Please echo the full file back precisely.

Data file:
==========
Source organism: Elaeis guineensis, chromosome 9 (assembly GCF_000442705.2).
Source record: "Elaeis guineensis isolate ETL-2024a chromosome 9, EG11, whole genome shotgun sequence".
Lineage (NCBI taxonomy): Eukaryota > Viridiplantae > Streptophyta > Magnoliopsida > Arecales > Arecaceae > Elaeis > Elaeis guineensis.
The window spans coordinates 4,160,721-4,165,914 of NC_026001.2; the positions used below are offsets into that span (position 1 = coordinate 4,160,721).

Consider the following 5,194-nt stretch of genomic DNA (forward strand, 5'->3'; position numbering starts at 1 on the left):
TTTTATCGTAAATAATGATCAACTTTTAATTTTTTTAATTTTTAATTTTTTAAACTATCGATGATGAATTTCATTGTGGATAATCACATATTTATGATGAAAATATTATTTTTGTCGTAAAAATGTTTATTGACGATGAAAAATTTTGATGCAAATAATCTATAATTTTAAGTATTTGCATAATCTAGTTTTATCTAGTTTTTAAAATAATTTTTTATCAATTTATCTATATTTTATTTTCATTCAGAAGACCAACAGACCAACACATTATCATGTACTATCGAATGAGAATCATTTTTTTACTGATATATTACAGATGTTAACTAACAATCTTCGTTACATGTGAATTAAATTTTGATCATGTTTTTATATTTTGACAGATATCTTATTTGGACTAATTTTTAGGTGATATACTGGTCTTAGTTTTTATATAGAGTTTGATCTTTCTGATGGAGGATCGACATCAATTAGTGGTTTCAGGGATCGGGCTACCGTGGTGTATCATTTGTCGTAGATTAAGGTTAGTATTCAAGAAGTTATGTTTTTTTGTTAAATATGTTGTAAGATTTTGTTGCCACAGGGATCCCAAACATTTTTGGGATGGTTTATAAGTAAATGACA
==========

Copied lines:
Source organism: Elaeis guineensis, chromosome 9 (assembly GCF_000442705.2).
Source record: "Elaeis guineensis isolate ETL-2024a chromosome 9, EG11, whole genome shotgun sequence".
Lineage (NCBI taxonomy): Eukaryota > Viridiplantae > Streptophyta > Magnoliopsida > Arecales > Arecaceae > Elaeis > Elaeis guineensis.
The window spans coordinates 4,160,721-4,165,914 of NC_026001.2; the positions used below are offsets into that span (position 1 = coordinate 4,160,721).

Consider the following 5,194-nt stretch of genomic DNA (forward strand, 5'->3'; position numbering starts at 1 on the left):
TTTTATCGTAAATAATGATCAACTTTTAATTTTTTTAATTTTTAATTTTTTAAACTATCGATGATGAATTTCATTGTGGATAATCACATATTTATGATGAAAATATTATTTTTGTCGTAAAAATGTTTATTGACGATGAAAAATTTTGATGCAAATAATCTATAATTTTAAGTATTTGCATAATCTAGTTTTATCTAGTTTTTAAAATAATTTTTTATCAATTTATCTATATTTTATTTTCATTCAGAAGACCAACAGACCAACACATTATCATGTACTATCGAATGAGAATCATTTTTTTACTGATATATTACAGATGTTAACTAACAATCTTCGTTACATGTGAATTAAATTTTGATCATGTTTTTATATTTTGACAGATATCTTATTTGGACTAATTTTTAGGTGATATACTGGTCTTAGTTTTTATATAGAGTTTGATCTTTCTGATGGAGGATCGACATCAATTAGTGGTTTCAGGGATCGGGCTACCGTGGTGTATCATTTGTCGTAGATTAAGGTTAGTATTCAAGAAGTTATGTTTTTTTGTTAAATATGTTGTAAGATTTTGTTGCCACAGGGATCCCAAACATTTTTGGGATGGTTTATAAGTAAATGACA